389 East Hastings Street

There’s not a lot of change to this building in over 40 years, since our 1978 image was taken. The house here was built by builder Robert Maxwell for Dr. Thomas Jeffs, whose home was initially addressed as 341 East Hastings, although his medical practice (in partnership with Dr. W B McKechnie) was on Cambie Street. Dr. Jeffs spent $1,800 on building his home in 1901.

William Jeffs and Margaret Weir brought two of their family to Canada from Ireland: James, born in 1839 and Isaac. Once arrived here, John was born in 1844 in Ontario, George in 1846 (who died in Vancouver), Sarah and Thomas, who was aged 4 in the 1861 census. William was a farmer, and his four eldest sons were shown in 1861 as labourers. The early census suggests Thomas was born around 1857 or 1858, and his death in 1923 aged 65 shows that he was born in Queensboro, Ontario, in 1858, (although other records suggest 1857). By 1871 Isaac had become a clerk, and only George (who was known by his middle name, Armour), was farming with his father. Thomas attended Toronto University to obtain his MD, and initially practiced medicine in Ontario.

Thomas Jeffs married Sarah Waller in 1882, in Hastings Ontario, and three years later, Charles Edward Jeffs was born. Sarah died in November 1887. In 1891 Thomas was in Peterborough, in Ontario with a wife called Minnie, aged 28 (so born around 1863) shown two years older than her husband, (recorded as William), a physician and surgeon. There were no children shown, but Francis, William’s younger brother was in the household, aged 18 and working as a druggist.

Thomas W Jeffs, a physician, and Mary Couen were recorded being married in York, Toronto, Ontario on June 29 1895, with W McKechnie and Annie Couen as witnesses. Thomas was shown born in 1858 and Mary in 1864. Mary’s parents were shown as Charles Couen, and Martha Reid. Mary’s father, Charles Cowan married Martha Reid in 1855, in Simcoe in Ontario. They had a daughter, Annie, in 1868 who married William Boyd McKechnie. (Annie died in Spallumeheen in 1948). They also had a son, Charles in 1865 and a daughter, Martha in 1861 (who also died in Vancouver, in 1934).

Thomas and Minnie (Mary) Jeffs moved to Cumberland in BC in the year they married, then to Revelstoke, and the family were first recorded in Vancouver in the 1899-1900 directory, with the Cambie surgery, and living on Denman. A year later they had moved to 522 Gore, a few blocks from here, and Dr. McKechnie, who had practiced in Revelstoke from 1896 to 1900 had joined the practice. We assume that the doctor’s wives were sisters.

For the 1901 census there were some seriously inaccurate ages recorded; it said Mary was 11 years younger than Thomas (showing him born in 1860, and her in 1871). Thomas’s son, Charles, was now living with them, born in 1888 in Ontario. The couple added William to the family in 1896 and Mary in 1900. In the 1911 census Thomas’s wife was called Minnie, and she was two years older than him, now suggesting 1864, (so knocking six years off his age) with her born in 1866 (so two years less than reality). William was 14 and Mary 10. (When Charles died in Seattle in 1941, in Seattle, his mother was recorded as Minnie Jeffs).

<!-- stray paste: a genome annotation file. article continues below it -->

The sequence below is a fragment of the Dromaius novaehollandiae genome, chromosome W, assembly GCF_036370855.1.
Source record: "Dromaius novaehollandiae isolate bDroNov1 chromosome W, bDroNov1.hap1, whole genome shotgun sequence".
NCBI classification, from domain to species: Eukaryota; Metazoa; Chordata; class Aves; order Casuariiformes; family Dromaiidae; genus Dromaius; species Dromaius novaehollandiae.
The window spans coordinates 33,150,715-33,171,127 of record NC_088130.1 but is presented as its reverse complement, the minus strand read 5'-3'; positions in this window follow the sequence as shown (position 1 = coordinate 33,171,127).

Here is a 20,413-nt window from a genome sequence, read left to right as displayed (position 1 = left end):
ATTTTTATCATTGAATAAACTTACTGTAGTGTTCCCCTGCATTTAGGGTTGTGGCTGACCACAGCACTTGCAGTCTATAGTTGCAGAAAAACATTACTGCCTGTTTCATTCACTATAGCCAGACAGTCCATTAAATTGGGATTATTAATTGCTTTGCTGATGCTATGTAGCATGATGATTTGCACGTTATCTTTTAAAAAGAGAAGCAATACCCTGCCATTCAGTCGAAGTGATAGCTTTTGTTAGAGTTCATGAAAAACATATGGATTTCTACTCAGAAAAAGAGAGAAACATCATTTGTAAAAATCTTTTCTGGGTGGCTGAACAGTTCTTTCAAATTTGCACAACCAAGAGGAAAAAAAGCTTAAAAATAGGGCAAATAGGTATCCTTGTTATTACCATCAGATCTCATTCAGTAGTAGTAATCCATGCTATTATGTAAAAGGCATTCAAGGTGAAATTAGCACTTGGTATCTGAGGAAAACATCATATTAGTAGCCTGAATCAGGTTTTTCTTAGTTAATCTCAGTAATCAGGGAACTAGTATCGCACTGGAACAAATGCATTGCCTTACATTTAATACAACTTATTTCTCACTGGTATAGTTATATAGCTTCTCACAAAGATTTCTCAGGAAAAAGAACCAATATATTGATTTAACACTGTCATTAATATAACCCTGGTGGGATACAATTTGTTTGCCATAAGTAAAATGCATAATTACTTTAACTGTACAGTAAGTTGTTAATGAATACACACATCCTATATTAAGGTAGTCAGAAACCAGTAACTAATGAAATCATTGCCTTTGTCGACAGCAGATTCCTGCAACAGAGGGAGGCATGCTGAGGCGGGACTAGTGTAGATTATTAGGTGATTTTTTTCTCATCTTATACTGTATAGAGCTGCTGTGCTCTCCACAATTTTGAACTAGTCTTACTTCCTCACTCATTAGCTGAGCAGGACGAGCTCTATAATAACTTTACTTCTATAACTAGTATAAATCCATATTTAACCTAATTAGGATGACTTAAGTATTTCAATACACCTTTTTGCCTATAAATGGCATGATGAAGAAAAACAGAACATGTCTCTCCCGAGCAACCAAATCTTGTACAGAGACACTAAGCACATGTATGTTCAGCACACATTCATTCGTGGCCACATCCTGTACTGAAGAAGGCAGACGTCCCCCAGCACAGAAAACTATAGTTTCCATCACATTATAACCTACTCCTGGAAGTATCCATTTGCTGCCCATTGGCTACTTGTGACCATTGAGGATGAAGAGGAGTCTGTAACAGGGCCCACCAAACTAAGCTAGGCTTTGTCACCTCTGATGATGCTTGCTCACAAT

This block of East Hastings was oddly numbered in the early 1900s so this was 341 in 1901 (the year Dr. Jeffs built the house, and was listed that year in the street directory), but by 1911 had been renumbered to 389. By 1903 a second Dr. McKechnie had arrived in Vancouver, Dr. R E McKechnie, who was in partnership with Dr. Tunstall, and as far as we can tell, unrelated.

Dr. Jeffs was a director of the Orange Hall, elected as an alderman in 1906, Police Commissioner in 1907 and was appointed coroner in 1909, a position he held for many years. In 1907 he built a big house on Salisbury Drive that cost $6,000, and the family lived there until 1920. (That house was moved on its site, and restored a few years ago). He built a new home on Charles Street in 1922, but died in 1923.

The Ing Suey Sun Tong Association purchased this house on East Hastings and Dunlevy through donations from members in 1920. It looks as if the store was added in 1921; a permit was approved for $2,000 of alterations that year, designed by H H Simmonds. Wa Young and Co made minor repairs in the 1920s; they ran the grocers in the store. The family association still own the building, although their members are increasingly aged and infirm. In the 1950s new arrivals to Canada could share a dormitory on the upper floor for $3 a month – up to 20 people lived here. Today you’re more likely to find a game of mahjong in progress.

1190

Posted 13 June 2022 by ChangingCity in East End, Still Standing

Tagged with ,

%d bloggers like this: